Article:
food haiku

Haiku Contest Finalists | September 2016


Fig season is fleeting, and I consider the fruit sort of an emblem of transition. They arrive at the market in the last days of summer with matte, slightly shriveled skin, and a tender interior well suited to pair with honey or cheese. The days are not quite blustery, but no longer scorching hot. Fall is imminent, yet restrained. We are waiting for the inevitable, seasonal shift, which is the exact moment plump figs appear.

When it comes to matters of the seasons, and what to do about it, recipe-wise, I'm fond of thumbing through The Kitchen Diaries by Nigel Slater. The entry from October 26 is especially poignant. 

The last fat, yellow leaves fell off the fig tree this morning, leaving next year’s buds at the tip of each gray branch and forty green fruits that will never ripen.

You approach the tree with caution, each piece of stone around its base splattered with potentially lethal squashed figs, hoping for just one edible fruit. But there is no such thing, and the tree that promised so much in May has failed to deliver.
— Nigel Slater

The moral of this story is to find a few figs and eat them before they disappear, and in an effort to encourage you, three poetic offerings are below. Choose your favorite food haiku before September 16th!

Food Haiku Contest September 2016


Choose your favorite haiku from the list below.
Communication Preferences

August Food Haiku Winner + Heirloom Tartine with Garlic Creme Fraiche

There are many ways to use a tomato. All summer long I eat them in pasta, toss them on pizza, make soup and even squish them whole between my teeth. Almost always, the simplest preparation is the best one, especially in these hot summer months. (The simplest recipe of all might be to grate a tomato over grilled bread, something I read in Saveur many years ago.) 

Now, I happen to live in a town that knows a thing or two about toast. Avocado toast, in particular, might as well be a prerequisite for brunch menu's in Los Angeles. It's everywhere, and I love it. Sqirl has a particularly good one. On the bottom is a thick slathering of creme fraiche spiked with garlic, which is where I got the idea. I actually licked my fingers the first time I had it. And when you find something that striking, It's especially nice to make in your own kitchen, especially if the restaurant is clear across town, and you can't just drive 45 minutes in one direction to get garlic creme fraiche whenever you very well want to.

So. On top of this slightly spicy and effortlessly creamy spread are slices of ripe heirloom tomatoes sprinkled with pepper and flaky salt. That's it. It's all you need, really. And this month's winning food haiku pairs so nicely.

Sarah's poem perfectly captures the allure of an August tomato, and the voters agreed. My favorite phrase is "grew sunlight." It's such a lovely description, don't you think?

Eat This Poem August Haiku Winner


This is one of those summer-on-a-plate types of things. Juicy, plump tomatoes, bread, and a bit of this assertive spread. I can eat it all afternoon. 

Serves 2

1/4 cup creme fraiche
1 plump garlic clove, grated (about 1/2 teaspoon)
Kosher salt
Freshly cracked pepper
2 slices rustic bread, cut 1/2-inch thick
Extra-virgin olive oil
1 large heirloom tomato, sliced
Flaky salt, for finishing

Stir the creme fraiche, garlic, a pinch of salt, and a few grinds of black pepper. Heat a grill pan over medium heat and drizzle the bread slices with oil, spreading it around with your hands, covering both sides. Grill the bread for 2 to 3 minutes per side, or until sufficiently golden. Slather a layer of creme fraiche over the hot bread, and as it begins to melt and the scent of garlic plumes, cover with a few tomato slices. Finish with a pinch of flaky salt and serve.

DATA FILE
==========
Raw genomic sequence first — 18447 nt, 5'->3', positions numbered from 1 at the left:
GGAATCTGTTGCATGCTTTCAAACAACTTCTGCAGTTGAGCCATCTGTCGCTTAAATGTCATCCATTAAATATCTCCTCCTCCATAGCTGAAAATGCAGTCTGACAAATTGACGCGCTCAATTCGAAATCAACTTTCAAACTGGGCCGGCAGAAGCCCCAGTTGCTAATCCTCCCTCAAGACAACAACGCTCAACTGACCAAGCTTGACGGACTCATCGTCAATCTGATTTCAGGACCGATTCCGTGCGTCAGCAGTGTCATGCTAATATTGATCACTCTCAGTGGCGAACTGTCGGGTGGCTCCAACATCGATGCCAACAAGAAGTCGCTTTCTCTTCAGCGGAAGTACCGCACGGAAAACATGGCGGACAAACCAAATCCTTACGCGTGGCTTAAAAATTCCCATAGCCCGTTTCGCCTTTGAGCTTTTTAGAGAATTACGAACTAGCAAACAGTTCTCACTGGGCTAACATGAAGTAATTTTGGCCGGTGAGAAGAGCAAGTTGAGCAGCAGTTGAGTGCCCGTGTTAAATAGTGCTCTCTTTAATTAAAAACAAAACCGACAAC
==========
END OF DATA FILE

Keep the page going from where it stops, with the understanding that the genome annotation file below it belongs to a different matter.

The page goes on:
June's Haiku Winner + Grilled Guacamole

I could eat an avocado every day. Some weeks, I come close. There's something positively perfect about a creamy avocado, and I'm always inspired by its ability to enhance almost every meal. Although it's an ideal addition to grain bowls, toast, salads, and the like, it stands alone so well in guacamole.

But first, let's get to this month's winning haiku! As a new mother, this sweet little poem is even more meaningful, and clearly our voting community thought so, too! 

Guacamole, of course, has its own heritage, along the lines of the "this is just how we do it" philosophies. Some like it plain, just with salt. Some like it studded with onions or whipped with tomatoes. Some people add sweet fruit, like mango and pineapple. There are very, very strong opinions about this, online and elsewhere.

I fall somewhere in the middle. I lean more towards the purist bent. I don't believe avocado needs much in the way of accompaniments to be a stellar side dish. Although, I do like to add a couple of things, namely lime juice, a hint of cilantro, and today, spicy jalapeno.

How do you like to eat guacamole? Let me know in the comments! 


Since summer is upon is and grilling is in the air, this is a perfect seasonal side, although feel free to do this indoors or out. 

Makes 1 to 2 servings

1 large, ripe avocado
Extra-virgin olive oil
1 small jalapeno
2 teaspoons chopped cilantro
Sea salt
queeze of lime

Heat a grill to medium high. Slice the avocado and remove the pit; drizzle with a bit of oil. Halve the jalapeno lengthwise and drizzle with oil. Place the avocado and jalapeno halves on the grill, cut side down. Char for 2 to 3 minutes total. 

When cool enough to handle, score the avocado flesh and scoop it into a bowl. Mince the jalapeno; use as much as you'd like here. I like about a half a teaspoon or so. (Include the seeds for more heat.) Add the cilantro, and season with a pinch of salt and squeeze of lime. Stir to combine. Serve immediately with tortilla chips.